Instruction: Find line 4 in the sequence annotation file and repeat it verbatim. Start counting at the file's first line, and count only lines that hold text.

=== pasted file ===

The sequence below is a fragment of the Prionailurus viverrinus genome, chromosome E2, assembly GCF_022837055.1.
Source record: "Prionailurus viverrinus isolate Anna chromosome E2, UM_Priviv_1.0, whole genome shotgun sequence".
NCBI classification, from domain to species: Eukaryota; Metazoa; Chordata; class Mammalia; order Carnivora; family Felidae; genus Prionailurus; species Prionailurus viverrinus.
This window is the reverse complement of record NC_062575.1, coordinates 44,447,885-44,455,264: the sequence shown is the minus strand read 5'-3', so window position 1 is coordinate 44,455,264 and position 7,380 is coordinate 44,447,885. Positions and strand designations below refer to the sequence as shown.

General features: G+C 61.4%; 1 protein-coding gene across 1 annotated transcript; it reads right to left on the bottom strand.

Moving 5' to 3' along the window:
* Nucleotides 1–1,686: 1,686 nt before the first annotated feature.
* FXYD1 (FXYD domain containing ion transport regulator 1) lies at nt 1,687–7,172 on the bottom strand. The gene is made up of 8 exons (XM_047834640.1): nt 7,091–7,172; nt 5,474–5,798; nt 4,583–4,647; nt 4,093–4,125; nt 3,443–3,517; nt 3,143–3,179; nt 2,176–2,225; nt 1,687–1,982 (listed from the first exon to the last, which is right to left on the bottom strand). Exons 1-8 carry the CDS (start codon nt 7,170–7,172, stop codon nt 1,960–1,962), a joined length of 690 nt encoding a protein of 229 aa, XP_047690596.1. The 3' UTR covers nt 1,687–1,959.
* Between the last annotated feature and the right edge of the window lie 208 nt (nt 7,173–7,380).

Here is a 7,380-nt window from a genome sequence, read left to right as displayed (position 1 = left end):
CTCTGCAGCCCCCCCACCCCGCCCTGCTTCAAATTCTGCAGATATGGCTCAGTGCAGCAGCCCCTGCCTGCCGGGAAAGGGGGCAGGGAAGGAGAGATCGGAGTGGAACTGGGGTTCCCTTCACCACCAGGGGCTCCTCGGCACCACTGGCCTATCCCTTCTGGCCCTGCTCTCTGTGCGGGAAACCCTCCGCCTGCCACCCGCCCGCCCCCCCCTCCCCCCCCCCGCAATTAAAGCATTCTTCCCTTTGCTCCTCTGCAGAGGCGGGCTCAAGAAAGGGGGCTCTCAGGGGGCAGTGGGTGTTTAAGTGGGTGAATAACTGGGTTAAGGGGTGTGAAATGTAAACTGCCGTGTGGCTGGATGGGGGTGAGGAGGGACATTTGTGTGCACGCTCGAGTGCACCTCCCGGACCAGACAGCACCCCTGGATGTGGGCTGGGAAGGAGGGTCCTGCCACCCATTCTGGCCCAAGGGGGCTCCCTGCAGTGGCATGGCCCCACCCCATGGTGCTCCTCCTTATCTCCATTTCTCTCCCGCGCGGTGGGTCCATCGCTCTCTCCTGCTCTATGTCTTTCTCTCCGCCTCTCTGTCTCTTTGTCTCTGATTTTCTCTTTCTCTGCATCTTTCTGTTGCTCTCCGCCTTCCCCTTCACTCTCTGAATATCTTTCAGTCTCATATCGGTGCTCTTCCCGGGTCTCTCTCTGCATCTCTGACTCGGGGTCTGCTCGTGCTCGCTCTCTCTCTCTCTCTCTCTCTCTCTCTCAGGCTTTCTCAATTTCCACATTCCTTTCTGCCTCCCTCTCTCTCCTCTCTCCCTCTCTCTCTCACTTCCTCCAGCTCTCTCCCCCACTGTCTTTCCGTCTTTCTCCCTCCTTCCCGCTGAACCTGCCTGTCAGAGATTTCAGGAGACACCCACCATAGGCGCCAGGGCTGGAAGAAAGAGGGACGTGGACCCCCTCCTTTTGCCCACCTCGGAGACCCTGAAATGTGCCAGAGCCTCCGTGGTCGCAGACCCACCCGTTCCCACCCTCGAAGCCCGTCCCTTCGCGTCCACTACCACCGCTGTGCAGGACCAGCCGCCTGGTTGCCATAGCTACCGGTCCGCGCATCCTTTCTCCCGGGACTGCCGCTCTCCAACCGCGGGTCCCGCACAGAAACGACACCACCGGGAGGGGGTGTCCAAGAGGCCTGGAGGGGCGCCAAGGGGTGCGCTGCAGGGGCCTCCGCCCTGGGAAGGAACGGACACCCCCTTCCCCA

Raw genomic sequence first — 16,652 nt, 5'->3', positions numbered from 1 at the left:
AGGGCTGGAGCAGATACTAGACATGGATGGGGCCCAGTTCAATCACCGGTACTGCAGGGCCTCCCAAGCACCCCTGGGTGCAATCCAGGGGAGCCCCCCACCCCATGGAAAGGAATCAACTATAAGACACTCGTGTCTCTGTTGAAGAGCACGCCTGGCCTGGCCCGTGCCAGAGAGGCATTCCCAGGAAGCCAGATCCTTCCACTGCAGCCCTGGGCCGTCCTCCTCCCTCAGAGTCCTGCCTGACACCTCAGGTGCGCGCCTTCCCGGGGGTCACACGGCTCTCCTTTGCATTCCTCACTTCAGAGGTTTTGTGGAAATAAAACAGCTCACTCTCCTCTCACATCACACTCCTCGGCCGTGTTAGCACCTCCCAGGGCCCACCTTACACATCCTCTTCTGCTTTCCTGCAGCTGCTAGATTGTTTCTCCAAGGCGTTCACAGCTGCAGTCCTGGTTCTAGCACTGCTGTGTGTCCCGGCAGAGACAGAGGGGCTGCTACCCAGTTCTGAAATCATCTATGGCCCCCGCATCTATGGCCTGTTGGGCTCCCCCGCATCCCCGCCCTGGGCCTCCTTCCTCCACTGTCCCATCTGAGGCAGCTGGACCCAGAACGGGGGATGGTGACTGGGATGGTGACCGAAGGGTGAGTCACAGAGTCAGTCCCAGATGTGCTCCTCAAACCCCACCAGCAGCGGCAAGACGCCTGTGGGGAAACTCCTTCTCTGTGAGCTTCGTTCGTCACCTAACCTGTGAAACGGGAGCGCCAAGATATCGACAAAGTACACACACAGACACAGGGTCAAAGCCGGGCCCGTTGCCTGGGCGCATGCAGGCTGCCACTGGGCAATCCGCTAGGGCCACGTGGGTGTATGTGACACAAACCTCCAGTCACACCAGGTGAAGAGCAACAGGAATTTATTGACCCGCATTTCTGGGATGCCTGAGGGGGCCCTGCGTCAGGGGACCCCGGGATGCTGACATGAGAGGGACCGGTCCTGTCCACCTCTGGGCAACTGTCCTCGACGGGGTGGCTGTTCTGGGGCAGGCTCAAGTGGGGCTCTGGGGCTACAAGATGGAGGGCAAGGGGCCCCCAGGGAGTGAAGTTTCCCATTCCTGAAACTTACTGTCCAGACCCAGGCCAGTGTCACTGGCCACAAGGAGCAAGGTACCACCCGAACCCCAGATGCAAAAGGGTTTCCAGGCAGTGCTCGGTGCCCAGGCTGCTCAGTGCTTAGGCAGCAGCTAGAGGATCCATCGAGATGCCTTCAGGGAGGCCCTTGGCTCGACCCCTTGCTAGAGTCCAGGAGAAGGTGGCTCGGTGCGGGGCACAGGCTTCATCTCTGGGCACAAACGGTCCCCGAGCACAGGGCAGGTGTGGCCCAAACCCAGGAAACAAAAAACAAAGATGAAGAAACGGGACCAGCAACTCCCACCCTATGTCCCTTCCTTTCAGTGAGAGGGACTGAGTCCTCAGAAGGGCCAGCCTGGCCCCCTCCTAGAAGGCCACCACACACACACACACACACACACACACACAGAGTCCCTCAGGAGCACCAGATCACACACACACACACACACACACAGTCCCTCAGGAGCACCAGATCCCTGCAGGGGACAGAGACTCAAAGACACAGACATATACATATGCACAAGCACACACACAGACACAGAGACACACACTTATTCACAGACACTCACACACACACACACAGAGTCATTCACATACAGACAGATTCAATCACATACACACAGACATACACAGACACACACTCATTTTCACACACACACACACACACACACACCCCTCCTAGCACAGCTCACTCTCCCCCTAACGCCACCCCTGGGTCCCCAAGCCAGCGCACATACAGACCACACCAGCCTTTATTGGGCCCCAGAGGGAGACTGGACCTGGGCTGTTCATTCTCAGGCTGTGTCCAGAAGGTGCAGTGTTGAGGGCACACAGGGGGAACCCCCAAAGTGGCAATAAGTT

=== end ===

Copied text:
This window is the reverse complement of record NC_062575.1, coordinates 44,447,885-44,455,264: the sequence shown is the minus strand read 5'-3', so window position 1 is coordinate 44,455,264 and position 7,380 is coordinate 44,447,885. Positions and strand designations below refer to the sequence as shown.